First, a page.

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The Sacred Isle: Belief and Religion in Pre-Christian Ireland by Dáthí Ó hÓgáin,
The Sacred Isle: Pre-Christian Religions in Ireland by Dáthí Ó hÓgáin, noted scholar and authority on Celtic and Irish folklore, is a work that successfully attempts to reconstruct the beliefs and practices of the pre-Christian people of Ireland. It was developed out of the materials originally used in a series of lectures that professor Ó hÓgáin taught at University College Dublin on the ways that folklore and folk tradition can provide insights and understanding to the field of archaeology.The usual sources for investigating the pre-Christian Irish and Celtic past are found in:
To these two sources, Ó hÓgáin adds a needed third leg of evidence - Folklore. Folklore is a resource that allows one to understand the psyche of a people according to Ó hÓgáin. The author further maintains that a necessary study of it to a level of expertise is necessary to allow one the ability to see the world through the eyes of other people:
“Once this level of understanding is achieved, in other words when the mechanics of tradition can be grasped and the resultant insights applied, folkloristics can be of great assistance in determining how the human person experiences the surrounding world.”
It is his belief (and I think the spirit of the Filidh support him in this) that such a study and understanding of the very human ways that folklore mirrors the beliefs and practices of cultures will allow a scholar and student of the archaeological and literary records to fill in the gaps that exist in knowledge of the past. He also maintains that such a study and analysis will allow one to remove the bias and obscuration that was introduced into written sources by the Christian scribes who preserved it. In this work, he has given us both the means and the way to preserve the Coimgne (the body of knowledge that was preserved in the oral histories of the Irish Druids) and to synchronize the ancient histories. In writing this book, professor Ó hÓgáin has fulfilled one of the requirements of the Filidh by providing a preserving shrine for the Irish traditions. Anyone seeking to practice these traditions should study this book as a gateway to attaining a better understanding of the other sources about it that survive to us.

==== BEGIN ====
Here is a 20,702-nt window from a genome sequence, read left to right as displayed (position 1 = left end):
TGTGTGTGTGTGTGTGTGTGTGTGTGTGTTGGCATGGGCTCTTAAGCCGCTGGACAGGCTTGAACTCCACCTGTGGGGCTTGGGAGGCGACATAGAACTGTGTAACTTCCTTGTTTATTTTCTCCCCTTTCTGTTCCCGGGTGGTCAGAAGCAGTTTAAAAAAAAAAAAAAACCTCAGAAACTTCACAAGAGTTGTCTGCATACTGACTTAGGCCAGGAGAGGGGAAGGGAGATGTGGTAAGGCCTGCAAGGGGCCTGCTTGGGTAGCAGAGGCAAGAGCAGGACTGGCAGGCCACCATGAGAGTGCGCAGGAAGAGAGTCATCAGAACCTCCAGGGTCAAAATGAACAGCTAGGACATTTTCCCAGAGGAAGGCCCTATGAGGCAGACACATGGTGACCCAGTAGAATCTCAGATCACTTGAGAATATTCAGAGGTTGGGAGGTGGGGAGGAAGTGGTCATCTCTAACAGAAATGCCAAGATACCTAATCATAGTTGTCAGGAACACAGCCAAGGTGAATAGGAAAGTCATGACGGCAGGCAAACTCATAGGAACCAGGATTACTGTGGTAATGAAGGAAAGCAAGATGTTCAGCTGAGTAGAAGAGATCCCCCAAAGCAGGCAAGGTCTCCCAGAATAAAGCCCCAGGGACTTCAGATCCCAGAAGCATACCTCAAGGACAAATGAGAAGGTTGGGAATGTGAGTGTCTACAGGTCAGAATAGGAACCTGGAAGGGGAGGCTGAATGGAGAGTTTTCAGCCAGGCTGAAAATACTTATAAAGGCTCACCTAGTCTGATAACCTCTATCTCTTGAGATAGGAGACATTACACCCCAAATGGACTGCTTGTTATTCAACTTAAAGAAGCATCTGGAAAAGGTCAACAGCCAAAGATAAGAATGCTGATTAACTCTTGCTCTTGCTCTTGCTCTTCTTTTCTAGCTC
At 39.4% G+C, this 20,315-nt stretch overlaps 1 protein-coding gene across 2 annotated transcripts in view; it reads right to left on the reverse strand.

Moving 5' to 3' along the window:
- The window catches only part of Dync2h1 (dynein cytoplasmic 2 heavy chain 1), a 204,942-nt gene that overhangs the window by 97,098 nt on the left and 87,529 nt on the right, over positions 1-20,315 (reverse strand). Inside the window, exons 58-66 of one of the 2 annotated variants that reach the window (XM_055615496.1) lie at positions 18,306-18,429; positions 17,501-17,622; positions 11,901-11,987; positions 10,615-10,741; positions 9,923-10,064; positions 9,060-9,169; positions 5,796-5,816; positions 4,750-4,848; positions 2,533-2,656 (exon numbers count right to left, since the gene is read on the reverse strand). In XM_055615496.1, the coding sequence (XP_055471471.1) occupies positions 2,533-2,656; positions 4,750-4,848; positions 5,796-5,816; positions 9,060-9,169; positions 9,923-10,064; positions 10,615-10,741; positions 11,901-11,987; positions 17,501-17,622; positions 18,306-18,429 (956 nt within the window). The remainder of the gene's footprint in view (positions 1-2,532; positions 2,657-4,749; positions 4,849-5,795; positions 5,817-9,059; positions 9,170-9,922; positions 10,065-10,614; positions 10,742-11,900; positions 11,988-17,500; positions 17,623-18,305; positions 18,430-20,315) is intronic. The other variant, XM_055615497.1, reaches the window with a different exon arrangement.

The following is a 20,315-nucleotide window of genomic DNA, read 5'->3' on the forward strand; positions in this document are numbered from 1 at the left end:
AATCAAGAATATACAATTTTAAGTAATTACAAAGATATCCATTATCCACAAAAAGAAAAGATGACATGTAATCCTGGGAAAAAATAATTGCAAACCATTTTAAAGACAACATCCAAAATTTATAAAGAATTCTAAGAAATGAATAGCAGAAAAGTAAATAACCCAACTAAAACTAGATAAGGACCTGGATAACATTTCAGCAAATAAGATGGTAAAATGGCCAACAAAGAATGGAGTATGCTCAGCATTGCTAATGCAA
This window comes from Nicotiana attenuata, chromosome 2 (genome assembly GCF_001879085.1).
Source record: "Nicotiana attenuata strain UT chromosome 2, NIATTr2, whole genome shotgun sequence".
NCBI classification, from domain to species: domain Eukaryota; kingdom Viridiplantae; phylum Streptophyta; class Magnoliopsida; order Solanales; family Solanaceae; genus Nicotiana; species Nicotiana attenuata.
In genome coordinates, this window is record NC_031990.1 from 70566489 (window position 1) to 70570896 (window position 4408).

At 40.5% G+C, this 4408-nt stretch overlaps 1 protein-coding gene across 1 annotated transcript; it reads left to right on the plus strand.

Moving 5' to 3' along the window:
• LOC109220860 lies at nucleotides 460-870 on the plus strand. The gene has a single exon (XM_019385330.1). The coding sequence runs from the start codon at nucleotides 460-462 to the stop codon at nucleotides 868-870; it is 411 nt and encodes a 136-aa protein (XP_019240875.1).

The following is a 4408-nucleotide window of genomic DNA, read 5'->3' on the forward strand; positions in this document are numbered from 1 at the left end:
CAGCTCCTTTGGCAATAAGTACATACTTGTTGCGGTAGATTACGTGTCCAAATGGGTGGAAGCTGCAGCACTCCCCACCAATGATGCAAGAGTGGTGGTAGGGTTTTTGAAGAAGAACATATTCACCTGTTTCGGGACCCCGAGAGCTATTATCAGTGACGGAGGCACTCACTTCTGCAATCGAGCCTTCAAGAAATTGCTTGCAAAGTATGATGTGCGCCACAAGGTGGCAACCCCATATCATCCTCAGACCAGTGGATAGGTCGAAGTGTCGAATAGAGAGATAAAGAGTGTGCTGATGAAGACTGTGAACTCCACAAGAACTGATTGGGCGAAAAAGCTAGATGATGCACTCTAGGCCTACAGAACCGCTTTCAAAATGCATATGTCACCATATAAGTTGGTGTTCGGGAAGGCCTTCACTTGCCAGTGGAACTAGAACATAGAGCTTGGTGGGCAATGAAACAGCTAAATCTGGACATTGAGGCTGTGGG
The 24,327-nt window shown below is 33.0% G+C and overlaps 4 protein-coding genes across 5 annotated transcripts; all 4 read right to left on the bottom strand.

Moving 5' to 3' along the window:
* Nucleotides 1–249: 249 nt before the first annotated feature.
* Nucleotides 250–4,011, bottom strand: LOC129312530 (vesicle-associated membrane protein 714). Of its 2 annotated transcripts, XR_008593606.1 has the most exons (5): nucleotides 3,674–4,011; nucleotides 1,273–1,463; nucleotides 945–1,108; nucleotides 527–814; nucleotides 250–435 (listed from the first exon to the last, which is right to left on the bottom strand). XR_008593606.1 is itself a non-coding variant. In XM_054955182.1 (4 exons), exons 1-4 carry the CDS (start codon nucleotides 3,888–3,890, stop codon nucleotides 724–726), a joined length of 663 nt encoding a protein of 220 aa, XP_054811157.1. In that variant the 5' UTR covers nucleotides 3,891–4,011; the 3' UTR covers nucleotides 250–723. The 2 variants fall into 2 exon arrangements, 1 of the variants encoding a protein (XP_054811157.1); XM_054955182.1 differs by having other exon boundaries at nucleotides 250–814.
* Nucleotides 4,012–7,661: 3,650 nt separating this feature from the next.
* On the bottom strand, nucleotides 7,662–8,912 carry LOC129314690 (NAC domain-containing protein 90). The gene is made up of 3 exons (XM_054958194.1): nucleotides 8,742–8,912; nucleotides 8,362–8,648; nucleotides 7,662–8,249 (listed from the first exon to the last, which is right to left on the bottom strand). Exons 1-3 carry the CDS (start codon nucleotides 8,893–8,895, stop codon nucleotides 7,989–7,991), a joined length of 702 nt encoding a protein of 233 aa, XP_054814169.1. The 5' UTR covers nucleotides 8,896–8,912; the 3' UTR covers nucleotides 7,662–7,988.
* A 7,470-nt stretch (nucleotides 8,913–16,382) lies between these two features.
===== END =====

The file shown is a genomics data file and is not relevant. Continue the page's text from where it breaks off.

Ó hÓgáin shows how many pre-Christian and Druidic practices survived in a supposedly Christianized Ireland, such as the “dructa déa” (‘the dew of a goddess’), “féth fiadha” (the art of magical concealment), the designation of sacred spaces associated with tumuli and stone structures, practices of right-handedness (“deasal”) vs. left-handedness (“sidhaighi”), turning of stones, worshipping at wells, venerating trees and ancestors, evil eyes, facing certain directions during ritual (with associated attributes). The four major fire festivals of Imbolc, Beltaine, Lughnasadh and Samhain, are identified as clear evidence of the continuity in practice of pre-Christian celebrations up until present times. He clearly indicates that Christianity may have triumphed as the state religion but that folk belief and practice continues to embrace the ancient traditions of Ireland both Druidic and pre-Celtic at once. In the heart of wisdom that is Ireland’s own, I think one can still find Druids and Druid ways. How could it be otherwise in Creation or the Otherworld?
Reading this book has been an excellent introduction and guide to the beginnings of the Druid way for me. If a person has an open mind, a questing spirit and truth in their very being, they cannot be far from the Druid way in their beginnings, in their journeys, in their discoveries and in their rebirths among the lives of Druids. I highly recommend this book to anyone seeking a better understanding of Druids and Celtic religions. I particularly recommend this work to people who are seeking their Irish roots within such traditions and who hope to foster anew the spiritual joys and adventures of their ancestors.
The Sacred Isle: Pre-Christian Religions in Ireland
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